Modern Day Slavery Under the Guise of Domestic Work: The Plight of Kenyan Workers in the Middle East

The International Labor Organization (ILO) estimates that, as of 2015, there were around 3.16 million domestic workers employed across the Arab states. This is largely due to the deficits in social care for the young, sick, and elderly across the region, leading to changes in household structures. This has also contributed to the increased recruitment of domestic workers from developing countries to work in households as nannies, cooks, and maids. Families in the Gulf states are willing to pay relatively more than what many of these domestic employees could earn in their home countries, which, in the case of Kenya, explains why 57,000 to 100,000 people travel to the Middle East for work every year. The Kenyan government will often train women to become domestic workers in the Gulf states through education about cultural differences and customs to help improve their employability.

Domestic work represents the possibility of a better life for low-income women, especially as any additional income from these roles may help women support themselves and their families. However, these workers are subject to the kafala system, whereby a domestic worker’s legal status in the country is tied to their employer. This system places domestic workers at risk of labour trafficking, physical, mental, and sexual abuse. Migrant domestic workers are often excluded from labour legislation in host countries, which leaves them at the mercy of their employers until their contract is up. According to the ILO, the “informal, unregulated and isolated nature of [this] work” makes domestic workers vulnerable to abuse and often leaves them stranded in foreign countries with little help and no escape.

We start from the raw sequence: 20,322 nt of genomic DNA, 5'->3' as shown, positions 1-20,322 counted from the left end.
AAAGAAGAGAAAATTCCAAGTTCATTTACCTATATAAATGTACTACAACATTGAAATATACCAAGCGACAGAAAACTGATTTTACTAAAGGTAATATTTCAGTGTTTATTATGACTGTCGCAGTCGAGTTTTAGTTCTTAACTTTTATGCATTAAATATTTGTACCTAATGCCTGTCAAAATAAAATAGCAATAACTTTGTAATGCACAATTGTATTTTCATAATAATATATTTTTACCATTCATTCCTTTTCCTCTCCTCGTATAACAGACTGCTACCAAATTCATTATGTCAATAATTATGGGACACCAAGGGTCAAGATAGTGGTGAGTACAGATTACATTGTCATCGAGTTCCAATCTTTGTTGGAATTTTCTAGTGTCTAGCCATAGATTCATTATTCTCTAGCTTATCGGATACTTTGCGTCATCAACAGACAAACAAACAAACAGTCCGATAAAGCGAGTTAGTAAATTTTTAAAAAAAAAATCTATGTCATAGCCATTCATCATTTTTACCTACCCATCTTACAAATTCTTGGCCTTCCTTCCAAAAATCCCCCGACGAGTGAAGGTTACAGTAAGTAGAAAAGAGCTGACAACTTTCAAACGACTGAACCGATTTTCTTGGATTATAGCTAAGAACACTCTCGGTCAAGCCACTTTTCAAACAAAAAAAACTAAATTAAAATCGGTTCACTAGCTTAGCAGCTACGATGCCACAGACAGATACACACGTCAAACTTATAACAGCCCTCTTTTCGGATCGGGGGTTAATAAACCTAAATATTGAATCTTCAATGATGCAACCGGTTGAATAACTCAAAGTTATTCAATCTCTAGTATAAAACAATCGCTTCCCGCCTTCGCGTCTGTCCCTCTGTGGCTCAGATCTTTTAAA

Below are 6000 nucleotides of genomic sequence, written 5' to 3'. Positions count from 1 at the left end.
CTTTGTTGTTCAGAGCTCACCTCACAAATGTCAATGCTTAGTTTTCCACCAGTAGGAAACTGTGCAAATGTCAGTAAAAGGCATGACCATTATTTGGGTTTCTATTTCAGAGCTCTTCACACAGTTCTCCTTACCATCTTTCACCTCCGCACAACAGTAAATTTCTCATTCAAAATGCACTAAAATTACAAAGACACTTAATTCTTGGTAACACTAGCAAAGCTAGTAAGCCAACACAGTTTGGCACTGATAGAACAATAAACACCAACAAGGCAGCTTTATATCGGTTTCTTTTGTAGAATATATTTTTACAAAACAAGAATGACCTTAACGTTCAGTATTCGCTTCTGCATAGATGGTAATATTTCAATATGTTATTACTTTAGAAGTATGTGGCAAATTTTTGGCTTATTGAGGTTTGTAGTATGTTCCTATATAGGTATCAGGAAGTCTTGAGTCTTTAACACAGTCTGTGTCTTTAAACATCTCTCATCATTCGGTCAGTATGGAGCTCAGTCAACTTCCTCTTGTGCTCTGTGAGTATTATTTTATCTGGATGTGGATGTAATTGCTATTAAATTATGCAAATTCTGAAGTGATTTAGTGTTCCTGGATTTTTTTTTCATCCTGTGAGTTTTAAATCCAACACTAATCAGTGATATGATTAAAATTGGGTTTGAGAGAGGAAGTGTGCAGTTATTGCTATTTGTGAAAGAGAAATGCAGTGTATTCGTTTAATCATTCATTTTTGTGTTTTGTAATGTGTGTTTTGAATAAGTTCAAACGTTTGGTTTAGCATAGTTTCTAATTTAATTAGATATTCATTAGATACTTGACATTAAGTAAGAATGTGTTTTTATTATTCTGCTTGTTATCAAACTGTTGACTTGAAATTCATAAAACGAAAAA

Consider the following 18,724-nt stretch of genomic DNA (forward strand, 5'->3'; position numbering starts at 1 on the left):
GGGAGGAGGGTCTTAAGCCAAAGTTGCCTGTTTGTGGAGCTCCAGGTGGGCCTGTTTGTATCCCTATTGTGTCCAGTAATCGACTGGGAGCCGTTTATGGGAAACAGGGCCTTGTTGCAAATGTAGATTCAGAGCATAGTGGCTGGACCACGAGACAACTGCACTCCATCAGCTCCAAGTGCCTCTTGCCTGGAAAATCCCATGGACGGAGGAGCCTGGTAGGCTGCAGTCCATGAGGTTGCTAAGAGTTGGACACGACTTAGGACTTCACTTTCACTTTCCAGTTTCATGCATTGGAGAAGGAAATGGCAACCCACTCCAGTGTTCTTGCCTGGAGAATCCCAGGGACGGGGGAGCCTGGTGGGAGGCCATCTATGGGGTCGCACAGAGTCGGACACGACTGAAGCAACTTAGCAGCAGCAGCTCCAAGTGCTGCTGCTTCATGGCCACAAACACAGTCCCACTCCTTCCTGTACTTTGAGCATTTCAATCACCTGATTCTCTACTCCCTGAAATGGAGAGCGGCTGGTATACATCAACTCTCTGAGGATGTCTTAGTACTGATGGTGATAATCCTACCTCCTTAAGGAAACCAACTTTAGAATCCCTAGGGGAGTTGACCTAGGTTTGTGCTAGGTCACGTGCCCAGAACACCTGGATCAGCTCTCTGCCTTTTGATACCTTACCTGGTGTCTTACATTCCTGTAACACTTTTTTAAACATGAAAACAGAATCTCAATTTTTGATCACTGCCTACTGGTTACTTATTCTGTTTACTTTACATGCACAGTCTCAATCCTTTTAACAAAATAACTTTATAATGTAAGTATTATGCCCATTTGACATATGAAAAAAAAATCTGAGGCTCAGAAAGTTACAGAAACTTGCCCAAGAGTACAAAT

The abuse inflicted on domestic workers can range from withheld wages and limited food to verbal, sexual, and physical abuse. According to Balongo, a Kenyan woman that worked in the Middle East, “to ensure I didn’t get out of the house, my employer would lock the doors whenever they left,” Balongo’s account highlights the extent of servitude to which domestic workers are subjected. Lebanon is one of the Gulf countries where some of the worst treatment of migrant workers, akin to modern-day slavery, has been observed. In 2008, Human Rights Watch found that around one domestic worker a week died in Lebanon of unnatural causes such as suicides or falls from tall buildings, namely during escapes. A decade later, a video emerged of the brutal assault of two Kenyan women by two men and a woman on the streets of Beirut. The victims, Rosa and Shamila, were arrested and threatened with deportation while their attackers went free, as happens most often. 

English | November 16, 2021



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